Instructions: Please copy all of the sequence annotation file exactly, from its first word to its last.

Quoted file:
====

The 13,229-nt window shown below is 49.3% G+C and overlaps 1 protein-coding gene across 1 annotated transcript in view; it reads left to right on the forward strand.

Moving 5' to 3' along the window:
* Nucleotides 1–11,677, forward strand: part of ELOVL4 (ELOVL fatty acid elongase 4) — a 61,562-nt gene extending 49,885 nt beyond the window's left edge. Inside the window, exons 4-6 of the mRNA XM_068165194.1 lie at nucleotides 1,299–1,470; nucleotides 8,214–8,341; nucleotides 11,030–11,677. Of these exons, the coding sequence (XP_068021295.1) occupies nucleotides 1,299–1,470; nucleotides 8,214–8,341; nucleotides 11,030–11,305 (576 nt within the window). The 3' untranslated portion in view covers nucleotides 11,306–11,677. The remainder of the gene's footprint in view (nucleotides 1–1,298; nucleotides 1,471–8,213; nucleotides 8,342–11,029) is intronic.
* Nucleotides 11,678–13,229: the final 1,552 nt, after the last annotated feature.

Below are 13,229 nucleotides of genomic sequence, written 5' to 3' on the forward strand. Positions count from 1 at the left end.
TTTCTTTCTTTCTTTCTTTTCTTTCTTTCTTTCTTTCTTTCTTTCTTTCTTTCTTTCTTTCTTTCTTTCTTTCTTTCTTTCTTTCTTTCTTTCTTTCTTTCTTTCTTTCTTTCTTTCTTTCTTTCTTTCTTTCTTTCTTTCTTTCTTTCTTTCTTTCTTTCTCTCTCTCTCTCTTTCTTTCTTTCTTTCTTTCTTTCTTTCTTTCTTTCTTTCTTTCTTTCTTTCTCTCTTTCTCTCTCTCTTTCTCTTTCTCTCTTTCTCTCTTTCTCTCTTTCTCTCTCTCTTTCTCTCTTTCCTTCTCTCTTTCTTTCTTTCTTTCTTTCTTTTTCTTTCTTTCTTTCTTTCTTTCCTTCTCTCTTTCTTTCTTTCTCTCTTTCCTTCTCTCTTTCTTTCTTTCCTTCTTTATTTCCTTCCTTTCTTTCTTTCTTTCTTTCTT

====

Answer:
The 13,229-nt window shown below is 49.3% G+C and overlaps 1 protein-coding gene across 1 annotated transcript in view; it reads left to right on the forward strand.

Moving 5' to 3' along the window:
* Nucleotides 1–11,677, forward strand: part of ELOVL4 (ELOVL fatty acid elongase 4) — a 61,562-nt gene extending 49,885 nt beyond the window's left edge. Inside the window, exons 4-6 of the mRNA XM_068165194.1 lie at nucleotides 1,299–1,470; nucleotides 8,214–8,341; nucleotides 11,030–11,677. Of these exons, the coding sequence (XP_068021295.1) occupies nucleotides 1,299–1,470; nucleotides 8,214–8,341; nucleotides 11,030–11,305 (576 nt within the window). The 3' untranslated portion in view covers nucleotides 11,306–11,677. The remainder of the gene's footprint in view (nucleotides 1–1,298; nucleotides 1,471–8,213; nucleotides 8,342–11,029) is intronic.
* Nucleotides 11,678–13,229: the final 1,552 nt, after the last annotated feature.

Below are 13,229 nucleotides of genomic sequence, written 5' to 3' on the forward strand. Positions count from 1 at the left end.
TTTCTTTCTTTCTTTCTTTTCTTTCTTTCTTTCTTTCTTTCTTTCTTTCTTTCTTTCTTTCTTTCTTTCTTTCTTTCTTTCTTTCTTTCTTTCTTTCTTTCTTTCTTTCTTTCTTTCTTTCTTTCTTTCTTTCTTTCTTTCTTTCTTTCTTTCTTTCTTTCTCTCTCTCTCTCTTTCTTTCTTTCTTTCTTTCTTTCTTTCTTTCTTTCTTTCTTTCTTTCTTTCTCTCTTTCTCTCTCTCTTTCTCTTTCTCTCTTTCTCTCTTTCTCTCTTTCTCTCTCTCTTTCTCTCTTTCCTTCTCTCTTTCTTTCTTTCTTTCTTTCTTTTTCTTTCTTTCTTTCTTTCTTTCCTTCTCTCTTTCTTTCTTTCTCTCTTTCCTTCTCTCTTTCTTTCTTTCCTTCTTTATTTCCTTCCTTTCTTTCTTTCTTTCTTTCTT